what it is and how it relates to fashion
what is the orange economy?
The orange economy encompasses visual arts, performing arts, crafts, design, research and development, fashion, film, music, advertising, TV, radio, video games, software, toys and games, and publishing.
Fashion, like the rest of the activities encompassed by the orange economy, represent great business and transformation opportunities for those who dare to face innovation and early adoption.
There is great potential in the development of creative industries through innovation and their cultural heritage.
Today more than ever it is important to redefine our conception of value by addressing qualitative variables other than monetary ones. Therefore, the orange economy, in addition to profit, the orange economy pursues the development and promotion of culture.
Curious facts about the orange economy and its potential
- The intangible capital that resides in the orange economy represents 77% of the world’s wealth according to the World Bank
- Latin America is particularly differentiated by the wealth that exists in its natural and intangible capital, with its intangible capital accounting for 69.3% of its overall capital (natural, intangible, and produced capital)
- In 2012 the export of creative goods and services grew by 134%, according to the United Nations Conference on Trade and Development (UNCTAD)
- If we insert their exports in the classification made by the International Trade Center (ITC), they would be the fifth most traded goods on the planet.
- According to the report “IMPACT OF ORANGE ECONOMY”, (commissioned by the Organization of American States, the Inter-American Development Bank and the British Council, and prepared by the consulting firm Oxford Economics) If the orange economy were a country, it would be the 4th economy with a value of 4.29 trillion US dollars.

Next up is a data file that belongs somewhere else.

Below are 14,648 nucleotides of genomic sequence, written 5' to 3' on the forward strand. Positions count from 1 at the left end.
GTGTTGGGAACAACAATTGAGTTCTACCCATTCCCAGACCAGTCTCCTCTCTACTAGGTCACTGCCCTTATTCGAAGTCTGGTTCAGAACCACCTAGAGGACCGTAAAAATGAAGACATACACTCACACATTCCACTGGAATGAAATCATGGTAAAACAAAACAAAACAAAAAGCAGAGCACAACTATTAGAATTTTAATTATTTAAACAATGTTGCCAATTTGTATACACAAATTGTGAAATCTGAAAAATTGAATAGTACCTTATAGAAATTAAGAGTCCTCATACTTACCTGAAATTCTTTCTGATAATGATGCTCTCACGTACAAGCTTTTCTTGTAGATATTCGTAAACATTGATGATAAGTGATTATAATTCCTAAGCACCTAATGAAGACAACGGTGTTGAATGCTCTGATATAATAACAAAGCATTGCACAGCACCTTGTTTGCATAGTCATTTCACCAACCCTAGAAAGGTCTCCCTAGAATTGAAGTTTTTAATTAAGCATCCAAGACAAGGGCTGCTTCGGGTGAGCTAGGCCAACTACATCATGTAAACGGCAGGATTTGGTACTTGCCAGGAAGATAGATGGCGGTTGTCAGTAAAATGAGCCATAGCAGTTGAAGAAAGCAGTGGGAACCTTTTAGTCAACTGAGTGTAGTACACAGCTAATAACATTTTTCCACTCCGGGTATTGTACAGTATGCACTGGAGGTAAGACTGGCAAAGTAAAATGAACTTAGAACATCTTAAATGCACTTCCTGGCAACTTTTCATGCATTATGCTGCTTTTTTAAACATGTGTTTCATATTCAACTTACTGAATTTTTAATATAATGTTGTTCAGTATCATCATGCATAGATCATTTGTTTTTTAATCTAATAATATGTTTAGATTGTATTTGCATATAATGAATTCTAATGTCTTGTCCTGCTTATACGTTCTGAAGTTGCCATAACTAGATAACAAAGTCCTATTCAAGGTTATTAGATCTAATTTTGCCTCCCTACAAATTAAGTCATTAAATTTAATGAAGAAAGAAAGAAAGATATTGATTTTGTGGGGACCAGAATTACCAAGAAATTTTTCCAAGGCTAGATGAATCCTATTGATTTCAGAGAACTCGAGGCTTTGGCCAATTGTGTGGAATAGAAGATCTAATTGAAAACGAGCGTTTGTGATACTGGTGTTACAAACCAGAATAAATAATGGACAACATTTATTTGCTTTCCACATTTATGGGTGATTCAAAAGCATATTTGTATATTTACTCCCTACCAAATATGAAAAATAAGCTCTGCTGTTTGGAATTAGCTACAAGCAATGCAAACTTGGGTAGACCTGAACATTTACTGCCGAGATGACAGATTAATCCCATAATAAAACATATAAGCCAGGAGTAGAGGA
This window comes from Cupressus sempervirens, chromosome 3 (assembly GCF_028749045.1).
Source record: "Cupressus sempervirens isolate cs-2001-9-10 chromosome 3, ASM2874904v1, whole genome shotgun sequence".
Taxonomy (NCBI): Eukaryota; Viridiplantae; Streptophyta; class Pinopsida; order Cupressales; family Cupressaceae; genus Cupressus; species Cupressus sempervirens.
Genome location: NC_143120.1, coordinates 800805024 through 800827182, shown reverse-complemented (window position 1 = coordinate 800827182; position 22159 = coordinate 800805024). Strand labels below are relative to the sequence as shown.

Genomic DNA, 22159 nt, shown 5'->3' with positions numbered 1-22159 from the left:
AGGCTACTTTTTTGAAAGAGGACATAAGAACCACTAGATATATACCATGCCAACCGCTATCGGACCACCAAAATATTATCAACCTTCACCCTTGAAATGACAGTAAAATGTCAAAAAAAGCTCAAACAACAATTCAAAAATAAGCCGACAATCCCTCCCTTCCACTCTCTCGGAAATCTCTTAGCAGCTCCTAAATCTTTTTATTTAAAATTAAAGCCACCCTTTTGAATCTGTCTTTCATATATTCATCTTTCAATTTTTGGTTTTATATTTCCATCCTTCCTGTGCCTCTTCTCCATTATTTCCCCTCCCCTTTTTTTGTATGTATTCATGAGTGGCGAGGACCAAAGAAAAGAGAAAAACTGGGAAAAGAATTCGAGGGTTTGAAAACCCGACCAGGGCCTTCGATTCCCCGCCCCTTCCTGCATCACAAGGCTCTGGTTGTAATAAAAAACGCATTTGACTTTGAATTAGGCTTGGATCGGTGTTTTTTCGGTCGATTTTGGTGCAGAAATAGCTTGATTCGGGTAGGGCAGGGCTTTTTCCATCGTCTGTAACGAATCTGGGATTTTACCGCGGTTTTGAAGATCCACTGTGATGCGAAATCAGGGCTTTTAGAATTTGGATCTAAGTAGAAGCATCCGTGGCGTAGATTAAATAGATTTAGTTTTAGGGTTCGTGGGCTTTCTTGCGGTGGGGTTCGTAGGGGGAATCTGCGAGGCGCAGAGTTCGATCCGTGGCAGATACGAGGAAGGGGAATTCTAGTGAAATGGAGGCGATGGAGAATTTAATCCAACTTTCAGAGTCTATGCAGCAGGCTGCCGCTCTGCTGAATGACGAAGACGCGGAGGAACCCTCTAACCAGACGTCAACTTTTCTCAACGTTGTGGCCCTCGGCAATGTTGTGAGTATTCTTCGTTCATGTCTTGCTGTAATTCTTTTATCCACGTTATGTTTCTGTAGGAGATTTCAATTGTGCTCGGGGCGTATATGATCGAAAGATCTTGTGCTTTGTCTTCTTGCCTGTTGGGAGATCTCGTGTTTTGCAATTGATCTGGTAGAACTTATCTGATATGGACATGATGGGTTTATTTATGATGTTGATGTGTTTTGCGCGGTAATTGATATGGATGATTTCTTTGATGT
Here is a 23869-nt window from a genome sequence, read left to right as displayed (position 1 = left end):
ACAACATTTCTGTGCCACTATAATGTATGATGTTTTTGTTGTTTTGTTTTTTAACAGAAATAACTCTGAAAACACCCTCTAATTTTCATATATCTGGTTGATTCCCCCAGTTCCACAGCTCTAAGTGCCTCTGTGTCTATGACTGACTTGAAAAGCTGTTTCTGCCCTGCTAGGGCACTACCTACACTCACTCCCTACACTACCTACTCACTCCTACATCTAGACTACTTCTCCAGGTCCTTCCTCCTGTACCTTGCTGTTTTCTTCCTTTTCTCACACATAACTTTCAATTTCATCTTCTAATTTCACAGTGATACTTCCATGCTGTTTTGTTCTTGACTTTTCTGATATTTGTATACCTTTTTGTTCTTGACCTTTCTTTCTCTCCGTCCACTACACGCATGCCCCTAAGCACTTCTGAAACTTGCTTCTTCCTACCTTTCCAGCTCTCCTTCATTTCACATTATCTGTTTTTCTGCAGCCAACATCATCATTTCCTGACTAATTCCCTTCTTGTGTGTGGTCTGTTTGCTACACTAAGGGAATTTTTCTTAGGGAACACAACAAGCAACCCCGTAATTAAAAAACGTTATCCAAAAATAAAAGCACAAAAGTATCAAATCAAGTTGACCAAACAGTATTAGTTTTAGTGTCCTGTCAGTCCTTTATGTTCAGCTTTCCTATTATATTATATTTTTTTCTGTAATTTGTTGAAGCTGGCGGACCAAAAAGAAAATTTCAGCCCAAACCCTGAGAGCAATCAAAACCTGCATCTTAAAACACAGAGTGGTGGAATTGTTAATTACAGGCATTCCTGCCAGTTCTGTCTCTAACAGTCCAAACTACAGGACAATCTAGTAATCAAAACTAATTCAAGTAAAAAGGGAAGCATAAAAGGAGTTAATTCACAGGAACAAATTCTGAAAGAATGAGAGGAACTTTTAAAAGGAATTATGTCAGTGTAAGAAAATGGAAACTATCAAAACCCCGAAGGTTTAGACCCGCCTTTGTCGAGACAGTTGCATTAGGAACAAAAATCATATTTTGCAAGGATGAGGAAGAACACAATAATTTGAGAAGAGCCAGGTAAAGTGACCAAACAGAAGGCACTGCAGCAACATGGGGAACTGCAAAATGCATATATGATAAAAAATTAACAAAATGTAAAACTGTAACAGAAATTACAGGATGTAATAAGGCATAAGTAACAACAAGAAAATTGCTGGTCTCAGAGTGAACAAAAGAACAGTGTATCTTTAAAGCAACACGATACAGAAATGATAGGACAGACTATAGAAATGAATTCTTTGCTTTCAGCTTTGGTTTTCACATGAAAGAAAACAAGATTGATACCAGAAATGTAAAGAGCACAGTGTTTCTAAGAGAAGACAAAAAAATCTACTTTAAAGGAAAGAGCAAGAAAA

- According to the BID, the global labor force of the orange economy (29.5 million jobs) exceeds that of the automotive industry in the European Union, the United States and Japan.
- Fashion, like the rest of the activities of the orange economy, implies a powerful potential for growth, as well as new scenarios and the insertion of new technologies always represent an opening towards new areas of opportunity.
New technologies applied to creative industries
Today twelve disruptive technologies are predicted to transform life, business, and the global economy by 2025 according to McKinsey global institute.
We share with you the 6 technologies applied to creative industries with an estimated economic impact MGI of 8.8 billion US dollars:
- New forms of communication through the mobile internet
- New forms of differentiation with the internet of things.
New forms of sharing and aggregation in cloud technologies
- New forms of portability with energy storage
New ways of making from 3D printing
- New materials with the application of advanced materials and in general new business models.